The James OSU Comprehensive Cancer Center, WIAACC and Trinity Health System collaborated on the display that raised awareness about colon cancer, providing a close-up look at healthy tissue, tissue with nonmalignant colorectal diseases and tissue with various stages of colorectal cancer.

Fickle said the display is relatively new.

“We’ve had it for a little over two years and have taken it to many of the Appalachian counties. We’ve never been to Jefferson County — this is our first day we’re here,” Fickle said, “We’re thrilled the Women in Action Against Cancer Coalition was willing to host this event for us to bring it today, and again it’s all about educating people about the importance of colon cancer screening because we all know we have a 90 percent survival rate if it’s detected early,” she said.

“We want to show people what the inside of the colon should look like, what polpys look like and explain to them how easily those can be removed through colonoscopy,” Fickle continued. “We also show them what advanced colon cancer looks like, so what we want to do is avoid that from happening. We want to catch it early, and I think with this interactive display, people can see. We have nurses here today and doctors coming as well to explain to people how important colon cancer screening is to increase your survival, so that’s why we’re here today.”

The display shows what normal colon tissue looks vs. what inflammatory bowel disease looks like, Fickle explained. “We show them what a polyp looks like, and we want to remove it while it is still benign and just a single polyp. Then we take them on a journey where we show them if you don’t remove that single polyp, it will become a cluster of polyps, and by that time, it is more likely malignant, so then if you ignore the malignant polpy, an outside growth outside your colon, what happens it is will become colon cancer, so at that point it’s inside the lining of your colon, and it becomes colon cancer surgery and you have a section of your colon cut out and reattached, so obviously we want to catch that before all that happens,” she said. “If that is ignored, it will become advanced colon cancer and grow to other areas of your body and obviously we want to catch it early so that doesn’t happen.”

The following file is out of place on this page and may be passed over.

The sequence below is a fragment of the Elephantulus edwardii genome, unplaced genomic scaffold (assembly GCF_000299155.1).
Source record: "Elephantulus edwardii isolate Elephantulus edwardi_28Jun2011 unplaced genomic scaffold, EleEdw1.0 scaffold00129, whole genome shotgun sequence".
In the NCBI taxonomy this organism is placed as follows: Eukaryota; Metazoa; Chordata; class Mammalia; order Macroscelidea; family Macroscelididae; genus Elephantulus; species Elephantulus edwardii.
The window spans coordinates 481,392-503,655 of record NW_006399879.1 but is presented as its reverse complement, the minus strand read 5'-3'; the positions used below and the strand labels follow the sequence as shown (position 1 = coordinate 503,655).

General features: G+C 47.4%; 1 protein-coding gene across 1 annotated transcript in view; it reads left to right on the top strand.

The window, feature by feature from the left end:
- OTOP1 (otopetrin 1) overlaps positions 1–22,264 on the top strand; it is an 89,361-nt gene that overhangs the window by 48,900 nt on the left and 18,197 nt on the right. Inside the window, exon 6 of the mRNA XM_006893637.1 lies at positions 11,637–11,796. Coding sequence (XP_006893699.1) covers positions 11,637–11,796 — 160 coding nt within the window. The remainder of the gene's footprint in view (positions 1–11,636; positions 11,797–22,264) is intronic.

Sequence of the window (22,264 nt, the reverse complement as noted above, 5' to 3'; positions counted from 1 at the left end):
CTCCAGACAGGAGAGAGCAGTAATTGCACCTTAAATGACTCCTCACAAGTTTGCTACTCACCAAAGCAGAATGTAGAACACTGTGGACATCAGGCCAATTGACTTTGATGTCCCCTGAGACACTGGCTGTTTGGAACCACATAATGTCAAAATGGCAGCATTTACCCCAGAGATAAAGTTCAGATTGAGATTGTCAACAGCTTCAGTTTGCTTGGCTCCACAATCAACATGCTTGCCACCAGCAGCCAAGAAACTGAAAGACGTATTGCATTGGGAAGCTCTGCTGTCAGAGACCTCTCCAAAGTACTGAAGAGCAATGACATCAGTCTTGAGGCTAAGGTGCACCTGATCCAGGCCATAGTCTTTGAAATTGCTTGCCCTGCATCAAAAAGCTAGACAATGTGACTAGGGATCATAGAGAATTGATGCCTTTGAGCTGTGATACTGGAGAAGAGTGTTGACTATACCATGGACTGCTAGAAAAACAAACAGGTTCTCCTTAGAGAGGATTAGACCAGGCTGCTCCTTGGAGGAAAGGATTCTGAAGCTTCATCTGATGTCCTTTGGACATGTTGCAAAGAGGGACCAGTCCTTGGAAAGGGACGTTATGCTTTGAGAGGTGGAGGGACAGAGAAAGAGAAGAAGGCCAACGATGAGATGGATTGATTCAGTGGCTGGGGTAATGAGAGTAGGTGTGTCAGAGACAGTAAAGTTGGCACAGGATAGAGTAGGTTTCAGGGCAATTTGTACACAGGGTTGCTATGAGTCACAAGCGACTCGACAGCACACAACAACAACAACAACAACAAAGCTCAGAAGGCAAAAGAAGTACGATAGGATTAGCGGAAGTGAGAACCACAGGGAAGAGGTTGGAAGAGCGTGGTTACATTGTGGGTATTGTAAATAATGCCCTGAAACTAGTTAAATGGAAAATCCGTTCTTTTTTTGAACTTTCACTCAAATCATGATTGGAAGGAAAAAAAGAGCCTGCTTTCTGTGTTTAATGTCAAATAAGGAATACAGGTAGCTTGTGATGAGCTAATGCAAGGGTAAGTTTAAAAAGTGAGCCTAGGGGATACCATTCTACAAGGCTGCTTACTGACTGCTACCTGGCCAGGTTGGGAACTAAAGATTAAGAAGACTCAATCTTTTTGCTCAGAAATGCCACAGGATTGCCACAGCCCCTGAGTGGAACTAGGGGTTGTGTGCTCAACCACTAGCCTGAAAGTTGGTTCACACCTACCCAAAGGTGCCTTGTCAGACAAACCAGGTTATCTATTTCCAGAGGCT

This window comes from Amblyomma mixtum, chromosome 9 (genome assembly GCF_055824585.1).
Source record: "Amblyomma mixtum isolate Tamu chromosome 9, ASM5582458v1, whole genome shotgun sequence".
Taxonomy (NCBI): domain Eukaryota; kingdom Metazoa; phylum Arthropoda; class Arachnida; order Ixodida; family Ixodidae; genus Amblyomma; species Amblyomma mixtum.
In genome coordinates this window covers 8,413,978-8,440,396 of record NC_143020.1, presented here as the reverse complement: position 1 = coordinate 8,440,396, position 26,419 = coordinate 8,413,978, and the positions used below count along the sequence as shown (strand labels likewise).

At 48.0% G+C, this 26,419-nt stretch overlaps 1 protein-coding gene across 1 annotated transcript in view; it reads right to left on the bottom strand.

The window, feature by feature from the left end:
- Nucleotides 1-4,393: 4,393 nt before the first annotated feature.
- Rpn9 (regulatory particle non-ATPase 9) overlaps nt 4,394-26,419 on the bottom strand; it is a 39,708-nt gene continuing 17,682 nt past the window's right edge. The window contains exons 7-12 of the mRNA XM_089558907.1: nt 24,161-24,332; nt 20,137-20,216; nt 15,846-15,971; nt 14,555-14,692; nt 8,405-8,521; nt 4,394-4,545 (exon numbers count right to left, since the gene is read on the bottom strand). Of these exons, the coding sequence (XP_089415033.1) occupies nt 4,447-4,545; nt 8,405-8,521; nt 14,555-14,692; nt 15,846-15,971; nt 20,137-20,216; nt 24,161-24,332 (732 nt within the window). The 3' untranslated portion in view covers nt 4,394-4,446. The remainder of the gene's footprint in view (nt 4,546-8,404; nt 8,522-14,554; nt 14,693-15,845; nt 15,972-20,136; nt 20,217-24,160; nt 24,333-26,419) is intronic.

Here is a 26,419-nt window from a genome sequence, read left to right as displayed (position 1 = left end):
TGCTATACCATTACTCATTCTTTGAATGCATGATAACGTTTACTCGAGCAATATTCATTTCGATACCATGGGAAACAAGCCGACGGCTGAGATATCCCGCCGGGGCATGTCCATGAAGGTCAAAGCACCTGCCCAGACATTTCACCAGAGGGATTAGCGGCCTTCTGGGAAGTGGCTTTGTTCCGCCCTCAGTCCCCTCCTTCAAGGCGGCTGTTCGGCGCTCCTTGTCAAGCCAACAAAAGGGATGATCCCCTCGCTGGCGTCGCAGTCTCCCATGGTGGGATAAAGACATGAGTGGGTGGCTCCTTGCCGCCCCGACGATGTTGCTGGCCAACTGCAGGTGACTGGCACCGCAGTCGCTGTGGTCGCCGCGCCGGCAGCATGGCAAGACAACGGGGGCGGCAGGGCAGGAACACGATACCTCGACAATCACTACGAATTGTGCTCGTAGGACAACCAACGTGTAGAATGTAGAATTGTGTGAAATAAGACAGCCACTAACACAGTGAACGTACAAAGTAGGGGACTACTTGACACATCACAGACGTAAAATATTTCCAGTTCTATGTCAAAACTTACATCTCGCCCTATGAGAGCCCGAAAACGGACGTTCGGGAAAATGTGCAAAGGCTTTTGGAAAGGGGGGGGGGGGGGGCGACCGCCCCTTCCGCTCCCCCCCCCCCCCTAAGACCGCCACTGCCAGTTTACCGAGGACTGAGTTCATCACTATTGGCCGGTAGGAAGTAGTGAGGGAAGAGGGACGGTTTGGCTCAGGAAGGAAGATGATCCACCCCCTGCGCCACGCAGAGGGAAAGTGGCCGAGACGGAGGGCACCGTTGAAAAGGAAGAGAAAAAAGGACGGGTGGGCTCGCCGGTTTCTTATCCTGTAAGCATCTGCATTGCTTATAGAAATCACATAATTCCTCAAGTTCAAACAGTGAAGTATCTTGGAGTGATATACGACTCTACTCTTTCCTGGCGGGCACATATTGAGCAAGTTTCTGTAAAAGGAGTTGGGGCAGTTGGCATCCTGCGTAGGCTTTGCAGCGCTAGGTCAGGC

Like cervical and lung cancer, colon cancer also has a higher incidence throughout the Appalachian region, according to Fickle.

The reason?